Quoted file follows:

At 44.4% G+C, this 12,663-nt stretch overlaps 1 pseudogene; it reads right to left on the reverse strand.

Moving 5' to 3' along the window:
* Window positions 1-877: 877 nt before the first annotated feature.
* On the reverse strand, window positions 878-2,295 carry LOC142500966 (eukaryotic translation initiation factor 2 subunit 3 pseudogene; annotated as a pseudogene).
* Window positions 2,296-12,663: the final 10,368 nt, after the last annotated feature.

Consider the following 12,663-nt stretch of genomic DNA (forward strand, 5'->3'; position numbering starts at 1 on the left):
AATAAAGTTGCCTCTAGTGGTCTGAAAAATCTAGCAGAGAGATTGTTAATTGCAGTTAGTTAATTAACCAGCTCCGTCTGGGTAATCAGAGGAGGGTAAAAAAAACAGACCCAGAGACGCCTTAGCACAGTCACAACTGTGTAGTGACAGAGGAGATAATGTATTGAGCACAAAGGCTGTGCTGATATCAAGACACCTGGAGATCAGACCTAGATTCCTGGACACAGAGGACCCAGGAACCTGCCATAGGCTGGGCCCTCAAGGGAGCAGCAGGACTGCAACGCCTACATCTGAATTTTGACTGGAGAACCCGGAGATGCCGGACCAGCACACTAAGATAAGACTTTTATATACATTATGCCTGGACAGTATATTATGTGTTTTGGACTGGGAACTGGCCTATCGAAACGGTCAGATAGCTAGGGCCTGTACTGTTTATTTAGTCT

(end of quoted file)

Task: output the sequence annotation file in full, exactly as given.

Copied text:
At 44.4% G+C, this 12,663-nt stretch overlaps 1 pseudogene; it reads right to left on the reverse strand.

Moving 5' to 3' along the window:
* Window positions 1-877: 877 nt before the first annotated feature.
* On the reverse strand, window positions 878-2,295 carry LOC142500966 (eukaryotic translation initiation factor 2 subunit 3 pseudogene; annotated as a pseudogene).
* Window positions 2,296-12,663: the final 10,368 nt, after the last annotated feature.

Consider the following 12,663-nt stretch of genomic DNA (forward strand, 5'->3'; position numbering starts at 1 on the left):
AATAAAGTTGCCTCTAGTGGTCTGAAAAATCTAGCAGAGAGATTGTTAATTGCAGTTAGTTAATTAACCAGCTCCGTCTGGGTAATCAGAGGAGGGTAAAAAAAACAGACCCAGAGACGCCTTAGCACAGTCACAACTGTGTAGTGACAGAGGAGATAATGTATTGAGCACAAAGGCTGTGCTGATATCAAGACACCTGGAGATCAGACCTAGATTCCTGGACACAGAGGACCCAGGAACCTGCCATAGGCTGGGCCCTCAAGGGAGCAGCAGGACTGCAACGCCTACATCTGAATTTTGACTGGAGAACCCGGAGATGCCGGACCAGCACACTAAGATAAGACTTTTATATACATTATGCCTGGACAGTATATTATGTGTTTTGGACTGGGAACTGGCCTATCGAAACGGTCAGATAGCTAGGGCCTGTACTGTTTATTTAGTCT